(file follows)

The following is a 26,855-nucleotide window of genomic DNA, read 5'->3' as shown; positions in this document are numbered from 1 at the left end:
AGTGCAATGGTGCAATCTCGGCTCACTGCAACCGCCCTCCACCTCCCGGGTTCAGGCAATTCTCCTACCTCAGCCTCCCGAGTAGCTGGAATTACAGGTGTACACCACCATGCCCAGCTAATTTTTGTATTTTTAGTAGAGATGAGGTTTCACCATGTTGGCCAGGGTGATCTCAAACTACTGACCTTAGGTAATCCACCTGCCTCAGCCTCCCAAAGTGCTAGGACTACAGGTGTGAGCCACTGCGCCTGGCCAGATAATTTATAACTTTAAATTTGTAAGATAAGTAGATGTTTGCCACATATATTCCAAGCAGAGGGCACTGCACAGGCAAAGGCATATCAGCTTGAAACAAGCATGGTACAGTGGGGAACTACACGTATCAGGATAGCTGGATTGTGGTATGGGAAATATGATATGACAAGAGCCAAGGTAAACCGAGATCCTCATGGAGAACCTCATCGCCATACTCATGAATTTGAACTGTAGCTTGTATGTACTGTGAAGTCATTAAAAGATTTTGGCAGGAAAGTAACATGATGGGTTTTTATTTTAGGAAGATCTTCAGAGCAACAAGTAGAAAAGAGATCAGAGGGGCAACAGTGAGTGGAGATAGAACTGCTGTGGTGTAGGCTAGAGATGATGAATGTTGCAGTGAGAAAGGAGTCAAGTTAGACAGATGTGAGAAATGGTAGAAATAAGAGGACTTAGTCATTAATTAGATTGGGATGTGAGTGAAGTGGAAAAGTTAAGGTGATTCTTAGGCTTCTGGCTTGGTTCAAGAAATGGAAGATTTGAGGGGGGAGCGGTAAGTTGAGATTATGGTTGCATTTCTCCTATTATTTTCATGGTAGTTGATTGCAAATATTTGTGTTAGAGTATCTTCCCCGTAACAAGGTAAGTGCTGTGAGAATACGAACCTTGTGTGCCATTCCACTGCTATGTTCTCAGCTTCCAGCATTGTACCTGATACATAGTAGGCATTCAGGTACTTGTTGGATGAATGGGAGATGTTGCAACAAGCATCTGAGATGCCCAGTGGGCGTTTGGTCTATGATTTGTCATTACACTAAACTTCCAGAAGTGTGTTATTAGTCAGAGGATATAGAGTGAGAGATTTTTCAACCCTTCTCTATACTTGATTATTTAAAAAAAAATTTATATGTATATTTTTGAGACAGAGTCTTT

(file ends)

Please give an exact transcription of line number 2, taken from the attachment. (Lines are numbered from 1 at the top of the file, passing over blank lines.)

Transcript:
AGTGCAATGGTGCAATCTCGGCTCACTGCAACCGCCCTCCACCTCCCGGGTTCAGGCAATTCTCCTACCTCAGCCTCCCGAGTAGCTGGAATTACAGGTGTACACCACCATGCCCAGCTAATTTTTGTATTTTTAGTAGAGATGAGGTTTCACCATGTTGGCCAGGGTGATCTCAAACTACTGACCTTAGGTAATCCACCTGCCTCAGCCTCCCAAAGTGCTAGGACTACAGGTGTGAGCCACTGCGCCTGGCCAGATAATTTATAACTTTAAATTTGTAAGATAAGTAGATGTTTGCCACATATATTCCAAGCAGAGGGCACTGCACAGGCAAAGGCATATCAGCTTGAAACAAGCATGGTACAGTGGGGAACTACACGTATCAGGATAGCTGGATTGTGGTATGGGAAATATGATATGACAAGAGCCAAGGTAAACCGAGATCCTCATGGAGAACCTCATCGCCATACTCATGAATTTGAACTGTAGCTTGTATGTACTGTGAAGTCATTAAAAGATTTTGGCAGGAAAGTAACATGATGGGTTTTTATTTTAGGAAGATCTTCAGAGCAACAAGTAGAAAAGAGATCAGAGGGGCAACAGTGAGTGGAGATAGAACTGCTGTGGTGTAGGCTAGAGATGATGAATGTTGCAGTGAGAAAGGAGTCAAGTTAGACAGATGTGAGAAATGGTAGAAATAAGAGGACTTAGTCATTAATTAGATTGGGATGTGAGTGAAGTGGAAAAGTTAAGGTGATTCTTAGGCTTCTGGCTTGGTTCAAGAAATGGAAGATTTGAGGGGGGAGCGGTAAGTTGAGATTATGGTTGCATTTCTCCTATTATTTTCATGGTAGTTGATTGCAAATATTTGTGTTAGAGTATCTTCCCCGTAACAAGGTAAGTGCTGTGAGAATACGAACCTTGTGTGCCATTCCACTGCTATGTTCTCAGCTTCCAGCATTGTACCTGATACATAGTAGGCATTCAGGTACTTGTTGGATGAATGGGAGATGTTGCAACAAGCATCTGAGATGCCCAGTGGGCGTTTGGTCTATGATTTGTCATTACACTAAACTTCCAGAAGTGTGTTATTAGTCAGAGGATATAGAGTGAGAGATTTTTCAACCCTTCTCTATACTTGATTATTTAAAAAAAAATTTATATGTATATTTTTGAGACAGAGTCTTT